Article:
By Chuck Strouse
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By Terrence McCoy
By Ryan Yousefi
By Ciara LaVelle, Kat Bein, Carolina Del Busto, and Liz Tracy
By Pepe Billete
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At New Times's behest, eight locals this past week took a swig and a sip. To most Havana Cola means, well, Cuba libre. Taste-testers reacted to everything but the beverage. They protested El Comandante's tyranny, lamented the demise of old Cuba, and touted their American patriotism while smoking cigars and shuffling dominoes.
At first those taking the Havana challenge only wet their lips from tiny cups. But as conversations heated up, they seized the full cans.
Raul Costoya, age 75, reluctantly agreed to try some only after a friend's prompting. He liked it so much he began to speak of hot Cuban summers. "My homeland, it weighs on my soul. Unfortunately for us, Castro ruined an entire country," Costoya remarked with anguish. Then he remembered the challenge. "But this is good, it has a good taste." And then a really important question: "Is it cheaper than Coke?"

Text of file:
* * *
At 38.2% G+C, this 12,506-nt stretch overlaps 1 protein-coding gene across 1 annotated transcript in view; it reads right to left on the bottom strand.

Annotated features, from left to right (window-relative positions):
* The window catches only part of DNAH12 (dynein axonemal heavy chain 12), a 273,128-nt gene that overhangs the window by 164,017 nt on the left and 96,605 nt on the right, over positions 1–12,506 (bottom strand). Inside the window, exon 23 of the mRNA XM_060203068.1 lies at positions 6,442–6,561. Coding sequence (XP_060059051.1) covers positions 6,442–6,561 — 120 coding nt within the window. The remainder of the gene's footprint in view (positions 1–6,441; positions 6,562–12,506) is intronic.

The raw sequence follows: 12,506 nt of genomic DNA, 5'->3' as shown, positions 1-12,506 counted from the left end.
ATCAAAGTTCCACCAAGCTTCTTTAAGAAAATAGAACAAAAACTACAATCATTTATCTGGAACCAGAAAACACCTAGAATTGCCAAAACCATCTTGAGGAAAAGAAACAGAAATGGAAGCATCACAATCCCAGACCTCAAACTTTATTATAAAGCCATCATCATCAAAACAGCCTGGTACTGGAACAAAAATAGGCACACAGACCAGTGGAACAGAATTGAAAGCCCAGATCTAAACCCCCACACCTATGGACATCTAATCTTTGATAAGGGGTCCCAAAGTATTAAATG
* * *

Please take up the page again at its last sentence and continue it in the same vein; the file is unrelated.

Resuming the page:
It's even better than Coke, 65-year-old Frank Estebez comments. Then New Times let him in on the controversy surrounding the drink. Castro's government claimed trademark infringement. "Havana is no one's property," he growled.
Fifty-nine-year-old Roberto Santos was thirstier than his aseres were. After a nip he wished aloud that he'd been born in the United States. Then he cried out, "God bless America." Havana Cola was not better than Coke, not by a long shot, he said.
-- By Lissette Corsa